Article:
From Paris Spleen, 1869 – a prose poem by Baudelaire entitled ‘The Eyes of the Poor’. Baudelaire opens the poem by asking his lover if she understands why it is that he suddenly hates her. Throughout the whole day, he says, they had shared their thoughts and feelings in the utmost intimacy, almost as if they were one. And then:
Ah! So you would like to know why I hate you today? It will certainly be harder for you to understand than for me to explain, for you are, I believe, the most perfect example of feminine impermeability that exists.
We had spent a long day together which to me had seemed short. We had duly promised each other that all our thoughts should be shared in common, and that our two souls henceforth be but one — a dream which, after all, has nothing original about it except that, although dreamed by every man on earth, it has been realized by none.
That evening, a little tired, you wanted to sit down in front of a new cafe forming the corner of a new boulevard still littered with rubbish but that alreday displayed proudly its unfinished splendors. The cafe was dazzling. Even the gas burned with all the ardor of a debut, and lighted with all its might the blinding whiteness of the walls, the expanse of mirrors, the gold cornices and moldings, fat-cheeked pages dragged along by hounds on leash, laughing ladies with falcons on their writs, nymphs and goddesses bearing on their heads piles of fruits, pates and game, Hebes and Ganymedes holding out little amphoras of syrups or parti-colored ices; all history and all mythology pandering to gluttony.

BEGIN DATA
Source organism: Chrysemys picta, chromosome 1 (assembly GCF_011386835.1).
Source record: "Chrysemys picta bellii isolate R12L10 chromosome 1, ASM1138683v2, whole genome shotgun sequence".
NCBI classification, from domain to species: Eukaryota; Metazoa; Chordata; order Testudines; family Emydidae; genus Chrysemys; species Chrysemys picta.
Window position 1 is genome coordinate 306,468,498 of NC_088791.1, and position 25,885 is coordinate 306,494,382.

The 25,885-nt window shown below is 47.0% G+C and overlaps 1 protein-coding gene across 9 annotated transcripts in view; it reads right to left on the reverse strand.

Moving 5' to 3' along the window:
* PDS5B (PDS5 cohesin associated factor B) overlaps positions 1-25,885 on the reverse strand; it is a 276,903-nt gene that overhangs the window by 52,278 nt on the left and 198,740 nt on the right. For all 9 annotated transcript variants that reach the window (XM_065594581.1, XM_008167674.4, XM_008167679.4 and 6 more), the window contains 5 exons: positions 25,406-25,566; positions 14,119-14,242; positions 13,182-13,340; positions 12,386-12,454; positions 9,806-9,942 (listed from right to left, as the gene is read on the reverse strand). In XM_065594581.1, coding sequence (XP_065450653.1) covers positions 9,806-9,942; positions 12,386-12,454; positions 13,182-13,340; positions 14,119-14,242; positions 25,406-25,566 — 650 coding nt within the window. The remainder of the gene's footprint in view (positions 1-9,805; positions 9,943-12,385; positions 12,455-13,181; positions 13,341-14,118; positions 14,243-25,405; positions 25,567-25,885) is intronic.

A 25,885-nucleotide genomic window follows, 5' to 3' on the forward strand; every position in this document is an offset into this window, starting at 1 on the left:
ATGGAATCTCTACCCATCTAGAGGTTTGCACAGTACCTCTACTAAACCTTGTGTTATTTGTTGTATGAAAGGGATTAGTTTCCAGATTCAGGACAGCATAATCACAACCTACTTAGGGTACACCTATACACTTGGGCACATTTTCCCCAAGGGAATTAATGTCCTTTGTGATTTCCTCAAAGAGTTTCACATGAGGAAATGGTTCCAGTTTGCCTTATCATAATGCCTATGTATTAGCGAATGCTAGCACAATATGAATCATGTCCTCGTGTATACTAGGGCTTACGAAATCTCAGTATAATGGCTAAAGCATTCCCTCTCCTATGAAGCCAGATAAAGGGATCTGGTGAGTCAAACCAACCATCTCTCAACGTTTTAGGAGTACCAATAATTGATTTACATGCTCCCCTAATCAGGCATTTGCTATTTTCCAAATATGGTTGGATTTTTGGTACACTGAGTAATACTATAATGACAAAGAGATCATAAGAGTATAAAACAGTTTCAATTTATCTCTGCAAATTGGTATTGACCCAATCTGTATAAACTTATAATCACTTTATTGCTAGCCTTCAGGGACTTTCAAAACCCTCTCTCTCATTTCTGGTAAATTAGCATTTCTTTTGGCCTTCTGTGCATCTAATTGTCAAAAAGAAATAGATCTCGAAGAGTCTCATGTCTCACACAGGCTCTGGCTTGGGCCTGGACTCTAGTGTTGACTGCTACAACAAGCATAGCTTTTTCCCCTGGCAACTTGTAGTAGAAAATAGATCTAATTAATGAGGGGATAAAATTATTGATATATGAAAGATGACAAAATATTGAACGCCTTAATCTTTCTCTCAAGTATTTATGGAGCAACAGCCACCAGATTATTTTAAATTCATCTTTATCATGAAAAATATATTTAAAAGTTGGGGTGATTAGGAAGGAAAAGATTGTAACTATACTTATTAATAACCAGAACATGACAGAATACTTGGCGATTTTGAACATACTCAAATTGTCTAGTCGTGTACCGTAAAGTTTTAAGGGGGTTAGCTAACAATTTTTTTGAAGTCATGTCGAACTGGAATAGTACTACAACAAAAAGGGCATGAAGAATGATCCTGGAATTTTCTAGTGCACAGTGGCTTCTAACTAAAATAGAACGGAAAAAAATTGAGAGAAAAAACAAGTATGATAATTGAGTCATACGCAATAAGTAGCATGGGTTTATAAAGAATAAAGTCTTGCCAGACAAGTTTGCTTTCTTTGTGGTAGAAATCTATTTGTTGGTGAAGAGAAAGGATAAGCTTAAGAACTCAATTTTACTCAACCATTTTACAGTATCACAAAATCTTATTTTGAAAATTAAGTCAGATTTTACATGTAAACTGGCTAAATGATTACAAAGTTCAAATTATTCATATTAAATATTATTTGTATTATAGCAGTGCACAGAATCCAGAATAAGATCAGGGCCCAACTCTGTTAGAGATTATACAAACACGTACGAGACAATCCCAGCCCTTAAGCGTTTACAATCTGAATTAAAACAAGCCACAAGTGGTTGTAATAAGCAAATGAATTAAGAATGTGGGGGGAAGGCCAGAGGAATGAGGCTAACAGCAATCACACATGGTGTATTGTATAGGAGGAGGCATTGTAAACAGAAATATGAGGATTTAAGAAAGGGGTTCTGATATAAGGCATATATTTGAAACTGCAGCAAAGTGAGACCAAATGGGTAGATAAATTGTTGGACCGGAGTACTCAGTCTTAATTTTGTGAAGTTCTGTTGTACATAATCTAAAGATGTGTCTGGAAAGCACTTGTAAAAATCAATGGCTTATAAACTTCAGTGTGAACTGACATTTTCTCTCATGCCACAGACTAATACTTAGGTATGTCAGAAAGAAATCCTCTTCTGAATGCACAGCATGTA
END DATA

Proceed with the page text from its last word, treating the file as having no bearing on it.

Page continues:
On the street directly in front of us, a worthy man of about forty, with tired face and greying beard, was standing holding a small boy by the hand and carrying on his arm another little thing, still too weak to walk. He was playing nurse-maid, taking the children for an evening stroll. They were in rags. The three faces were extraordinarily serious, and those six eyes stared fixedly at the new cafe with admiration, equal in degree but differing in kind according to their ages.
The eyes of the father said: “How beautiful it is! How beautiful it is! All the gold of the poor world must have found its way onto those walls.” The eyes of the little boy: “How beautiful it is! How beautiful it is! But it is a house where only people who are not like us can go.” As for the baby, he was much too fascinated to express anything but joy — utterly stupid and profound.
Song writers say that pleasure ennobles the soul and softens the heart. The song was right that evening as far as I was concerned. Not only was I touched by this family of eyes but I was even a little ashamed of our glasses and decanters, too big for our thirst. I turned my eyes to look into yours, dear love, to read my thoughts in them; and as I plunged my eyes into your eyes, so beautiful and curiously soft, into those green eyes, home of Caprice and goverened by the Moon, you said: “Those people are insufferable with their great saucer eyes. Can’t you tell the proprietor to send them away?”
So you see how difficult it is to understand one another, my dear angel, how incommunicable thought is, even between two people in love.